Cloud Security Posture Management (#cspm) is one of the fastest growing areas within the field of cloud security; most security vendors are working on or offering CSPM capabilities. However, enterprises are still trying to build the most effective CSPM program to fit their environment. In many cases, it’s unclear where to start and what the end goal is for the CSPM effort.
To help simplify this process, this post will share guiding principles for implementing a CSPM maturity model, allowing you to assess your CSPM readiness and plan your own implementation journey.
It may be useful to place CSPM in the larger context of the overall cloud security discipline.
Cloud security consists of the processes, technologies and best practices that are applied to protect cloud computing environments, applications running in the cloud, their accompanying infrastructure, and the data held in the cloud. Securing cloud services requires an understanding of what is being secured, how the cloud infrastructure is managed, and who is responsible for every asset in this complex environment.
One of the basic and most important components of any cloud security program is ensuring that cloud infrastructure is well protected – that is the component that requires a well defined CSPM program and toolset. The other layers of cloud security discipline include application security, workload protection, threat detection and response, data protection and others. All of these components contribute to the overall security posture of the organization.
Implementation of a CSPM program can include all or some of the steps in the application development lifecycle. Some companies will only monitor their runtime environment while others will incorporate posture management assessments in their pre-deployment environment as part of their CICD processes.
The big hype around IT compliance and security-related regulations started back in early 2000 with SOX (the Sarbanes-Oxley Act), then continued with PCI DSS (the Payment Card Industry Data Security Standard), around 2006, and 10 years later with SOC2 regulations (a voluntary compliance standard developed by the American Institute of CPAs) — all these regulatory frameworks seeking to assess IT systems and how their use can contribute to misrepresentations of financial statements, data inaccuracies, and fraudulent activities.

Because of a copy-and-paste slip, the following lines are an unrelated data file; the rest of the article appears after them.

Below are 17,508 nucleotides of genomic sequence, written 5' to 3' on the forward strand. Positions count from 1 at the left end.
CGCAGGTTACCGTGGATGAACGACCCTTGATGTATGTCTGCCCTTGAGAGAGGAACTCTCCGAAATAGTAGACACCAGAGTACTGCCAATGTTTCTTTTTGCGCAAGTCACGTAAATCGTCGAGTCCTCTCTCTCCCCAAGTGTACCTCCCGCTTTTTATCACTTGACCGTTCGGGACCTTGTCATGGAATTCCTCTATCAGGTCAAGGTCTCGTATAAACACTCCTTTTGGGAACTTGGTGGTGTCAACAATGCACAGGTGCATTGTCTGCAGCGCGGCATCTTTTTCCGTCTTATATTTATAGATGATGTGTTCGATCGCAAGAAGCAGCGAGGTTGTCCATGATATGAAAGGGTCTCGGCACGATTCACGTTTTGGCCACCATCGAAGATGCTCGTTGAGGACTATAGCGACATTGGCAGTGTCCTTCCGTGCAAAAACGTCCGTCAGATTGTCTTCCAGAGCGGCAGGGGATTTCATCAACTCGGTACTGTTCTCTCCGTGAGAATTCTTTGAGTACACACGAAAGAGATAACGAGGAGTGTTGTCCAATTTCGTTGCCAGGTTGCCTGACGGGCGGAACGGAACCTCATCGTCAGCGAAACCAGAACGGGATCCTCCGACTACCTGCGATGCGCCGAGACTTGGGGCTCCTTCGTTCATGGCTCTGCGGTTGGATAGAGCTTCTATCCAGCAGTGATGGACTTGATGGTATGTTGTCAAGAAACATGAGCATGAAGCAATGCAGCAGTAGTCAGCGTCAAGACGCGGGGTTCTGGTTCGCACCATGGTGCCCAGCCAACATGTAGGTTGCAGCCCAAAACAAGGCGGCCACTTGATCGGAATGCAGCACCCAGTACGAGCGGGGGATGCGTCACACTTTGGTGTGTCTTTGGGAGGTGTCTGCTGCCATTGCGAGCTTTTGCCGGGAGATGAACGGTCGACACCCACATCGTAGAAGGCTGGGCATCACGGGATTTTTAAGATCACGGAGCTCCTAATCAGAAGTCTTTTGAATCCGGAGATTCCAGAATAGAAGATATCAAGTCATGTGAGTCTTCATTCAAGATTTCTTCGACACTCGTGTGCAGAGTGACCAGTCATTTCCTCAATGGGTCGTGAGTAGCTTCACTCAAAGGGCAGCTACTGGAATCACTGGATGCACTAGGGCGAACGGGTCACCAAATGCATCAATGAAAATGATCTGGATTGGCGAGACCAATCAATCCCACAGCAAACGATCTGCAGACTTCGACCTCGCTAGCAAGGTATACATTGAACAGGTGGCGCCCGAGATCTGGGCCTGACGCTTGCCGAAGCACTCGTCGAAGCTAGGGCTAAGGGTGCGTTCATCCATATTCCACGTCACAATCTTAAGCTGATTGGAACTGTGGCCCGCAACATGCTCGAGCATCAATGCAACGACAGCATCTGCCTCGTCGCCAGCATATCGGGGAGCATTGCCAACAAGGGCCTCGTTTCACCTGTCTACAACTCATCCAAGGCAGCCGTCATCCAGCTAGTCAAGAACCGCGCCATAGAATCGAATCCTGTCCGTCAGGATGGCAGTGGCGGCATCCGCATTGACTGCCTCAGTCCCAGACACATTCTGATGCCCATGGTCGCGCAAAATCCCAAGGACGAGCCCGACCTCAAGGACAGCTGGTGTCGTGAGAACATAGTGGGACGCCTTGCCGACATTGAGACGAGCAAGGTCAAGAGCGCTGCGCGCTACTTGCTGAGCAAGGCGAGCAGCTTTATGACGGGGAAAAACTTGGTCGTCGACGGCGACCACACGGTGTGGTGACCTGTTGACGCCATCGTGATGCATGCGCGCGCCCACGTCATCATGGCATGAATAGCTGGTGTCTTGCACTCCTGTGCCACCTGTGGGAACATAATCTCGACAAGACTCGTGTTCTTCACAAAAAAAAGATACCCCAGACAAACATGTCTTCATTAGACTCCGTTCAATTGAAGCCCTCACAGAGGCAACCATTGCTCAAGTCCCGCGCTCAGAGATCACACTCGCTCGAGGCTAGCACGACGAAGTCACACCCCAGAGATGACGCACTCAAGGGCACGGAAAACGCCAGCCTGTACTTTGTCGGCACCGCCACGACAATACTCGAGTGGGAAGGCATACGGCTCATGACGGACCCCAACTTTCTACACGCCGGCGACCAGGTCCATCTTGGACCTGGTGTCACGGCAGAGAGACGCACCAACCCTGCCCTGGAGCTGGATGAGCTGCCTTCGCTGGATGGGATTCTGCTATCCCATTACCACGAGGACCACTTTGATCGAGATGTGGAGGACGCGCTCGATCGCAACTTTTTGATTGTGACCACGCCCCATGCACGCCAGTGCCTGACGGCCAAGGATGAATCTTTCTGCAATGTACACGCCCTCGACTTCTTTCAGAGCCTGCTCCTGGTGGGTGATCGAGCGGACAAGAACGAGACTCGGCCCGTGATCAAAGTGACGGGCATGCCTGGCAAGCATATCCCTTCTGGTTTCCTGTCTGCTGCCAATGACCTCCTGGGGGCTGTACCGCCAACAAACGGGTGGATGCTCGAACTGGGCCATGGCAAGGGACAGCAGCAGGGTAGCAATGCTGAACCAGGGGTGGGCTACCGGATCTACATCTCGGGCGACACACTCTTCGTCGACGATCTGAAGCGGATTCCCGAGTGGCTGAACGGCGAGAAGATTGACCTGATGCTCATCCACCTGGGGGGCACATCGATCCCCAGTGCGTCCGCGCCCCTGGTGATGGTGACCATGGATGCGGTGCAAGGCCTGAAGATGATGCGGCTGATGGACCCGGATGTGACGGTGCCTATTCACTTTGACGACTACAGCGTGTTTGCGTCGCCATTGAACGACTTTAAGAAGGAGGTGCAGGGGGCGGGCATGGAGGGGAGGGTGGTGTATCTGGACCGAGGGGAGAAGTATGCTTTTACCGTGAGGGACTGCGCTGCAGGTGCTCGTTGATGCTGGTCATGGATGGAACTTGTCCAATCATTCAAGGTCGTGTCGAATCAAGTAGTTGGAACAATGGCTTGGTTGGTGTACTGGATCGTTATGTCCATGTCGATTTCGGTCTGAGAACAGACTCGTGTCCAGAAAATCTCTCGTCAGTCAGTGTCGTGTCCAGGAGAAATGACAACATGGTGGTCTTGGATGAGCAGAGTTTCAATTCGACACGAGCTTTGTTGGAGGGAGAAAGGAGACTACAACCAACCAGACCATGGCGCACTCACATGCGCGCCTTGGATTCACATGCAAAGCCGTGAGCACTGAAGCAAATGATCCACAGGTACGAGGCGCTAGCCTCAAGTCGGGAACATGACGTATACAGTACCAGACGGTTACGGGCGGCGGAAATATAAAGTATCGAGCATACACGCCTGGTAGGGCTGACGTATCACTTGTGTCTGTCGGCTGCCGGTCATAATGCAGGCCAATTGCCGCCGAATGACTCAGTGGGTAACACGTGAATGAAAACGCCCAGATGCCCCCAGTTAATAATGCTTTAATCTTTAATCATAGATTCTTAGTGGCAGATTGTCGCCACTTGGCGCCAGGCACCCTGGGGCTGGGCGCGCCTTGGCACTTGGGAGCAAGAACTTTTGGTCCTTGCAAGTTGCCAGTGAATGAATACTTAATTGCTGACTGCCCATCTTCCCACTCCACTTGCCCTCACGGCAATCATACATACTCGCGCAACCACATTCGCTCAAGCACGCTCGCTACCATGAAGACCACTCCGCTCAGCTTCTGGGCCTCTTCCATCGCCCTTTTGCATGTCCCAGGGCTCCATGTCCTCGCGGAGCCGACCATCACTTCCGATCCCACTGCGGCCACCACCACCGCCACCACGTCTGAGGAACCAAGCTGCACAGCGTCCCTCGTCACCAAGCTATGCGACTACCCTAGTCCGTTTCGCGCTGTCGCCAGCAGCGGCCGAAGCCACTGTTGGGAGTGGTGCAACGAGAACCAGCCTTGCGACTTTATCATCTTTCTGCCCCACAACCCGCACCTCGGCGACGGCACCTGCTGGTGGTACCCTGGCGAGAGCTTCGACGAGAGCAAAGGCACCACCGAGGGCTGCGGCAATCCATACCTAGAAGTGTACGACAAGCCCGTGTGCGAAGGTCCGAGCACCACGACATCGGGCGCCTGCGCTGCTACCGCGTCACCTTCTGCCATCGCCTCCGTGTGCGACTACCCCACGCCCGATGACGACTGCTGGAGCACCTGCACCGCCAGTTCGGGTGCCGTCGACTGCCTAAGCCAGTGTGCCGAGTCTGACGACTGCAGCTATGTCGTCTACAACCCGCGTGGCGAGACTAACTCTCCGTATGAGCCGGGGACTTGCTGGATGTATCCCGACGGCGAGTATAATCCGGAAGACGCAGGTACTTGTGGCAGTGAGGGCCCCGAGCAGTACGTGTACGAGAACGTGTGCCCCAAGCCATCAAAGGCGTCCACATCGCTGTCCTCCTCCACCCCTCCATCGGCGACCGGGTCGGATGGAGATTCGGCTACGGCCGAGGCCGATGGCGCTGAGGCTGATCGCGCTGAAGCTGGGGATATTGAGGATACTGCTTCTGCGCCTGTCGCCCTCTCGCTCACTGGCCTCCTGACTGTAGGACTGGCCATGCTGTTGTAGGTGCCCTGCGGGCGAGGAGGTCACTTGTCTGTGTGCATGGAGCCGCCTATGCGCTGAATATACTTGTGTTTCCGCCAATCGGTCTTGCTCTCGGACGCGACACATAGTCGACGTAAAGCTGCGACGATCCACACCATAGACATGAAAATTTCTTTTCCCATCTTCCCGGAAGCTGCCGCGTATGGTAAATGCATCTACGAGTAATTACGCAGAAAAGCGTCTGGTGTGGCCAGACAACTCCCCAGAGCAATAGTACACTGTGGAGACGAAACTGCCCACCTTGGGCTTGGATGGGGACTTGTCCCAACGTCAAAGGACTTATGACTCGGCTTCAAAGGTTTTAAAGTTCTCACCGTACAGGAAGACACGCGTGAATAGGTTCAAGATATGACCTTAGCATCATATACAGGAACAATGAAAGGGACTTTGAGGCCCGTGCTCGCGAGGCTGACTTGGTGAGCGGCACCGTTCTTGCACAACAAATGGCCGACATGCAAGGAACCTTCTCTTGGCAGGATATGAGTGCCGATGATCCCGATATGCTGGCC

Back then, companies were running their IT environments on-premises, and regulatory practices were focused on manual assessments of IT systems using screenshots, spreadsheets, data center visits, and reviews of policies and logs.
As you can imagine, this kind of manual audit and risk assessment work, focused on physical and software produced artifacts, was inefficient and not robust. In addition, much of the time, compliance work was done to “check the box” from an audit perspective, without contributing to the overall company security posture.
Fast forward many years, and we are now discussing continuous cloud security and compliance processes focused on the compliance of virtual assets. Advanced levels of APIs and standardization allowed this new discipline and a Gartner category to be born: CSPM (Cloud Security Posture Management). Accordingly, it looks like we finally have an opportunity to recreate these processes from scratch — to use automation, continuous validation, and remediation, and to embed security and compliance as early as possible in the development lifecycle. We are now able to automate and connect the dots between the compliance and security posture of a company.
CSPM is an area of security that focuses on the security posture of cloud assets. IT security tools that fall under the CSPM category are designed to detect and remediate misconfigurations, ultimately assisting companies in their compliance and regulatory assessments. CSPM tools continuously monitor cloud infrastructure, identify gaps, and provide remediation solutions to fix misconfigurations.
Current-generation CSPM tools have existed for about four or five years. As companies move to the cloud and as new companies are born into the cloud – and we all know that misconfigurations are the primary cause of security breaches – the vulnerabilities created in the cloud become the customers’ responsibility to take care of and prevent.
There are a lot of ways to implement CSPM processes and solutions:
- Cloud-Native Tools: Each cloud provider offers a wide set of security tools and solutions. Clients using these tools usually can live with very little or no customization and would like to centralize their effort down to one console that requires no integration with external tools. In many cases, customers build homegrown solutions on top of cloud provider tools using various APIs to achieve the results that they need to scale and secure complex environments. Multi-cloud clients would need to take into consideration that cloud-native tools are usually tailored to the native cloud provider (even though there is some level of multi-cloud support that some of the tools offer).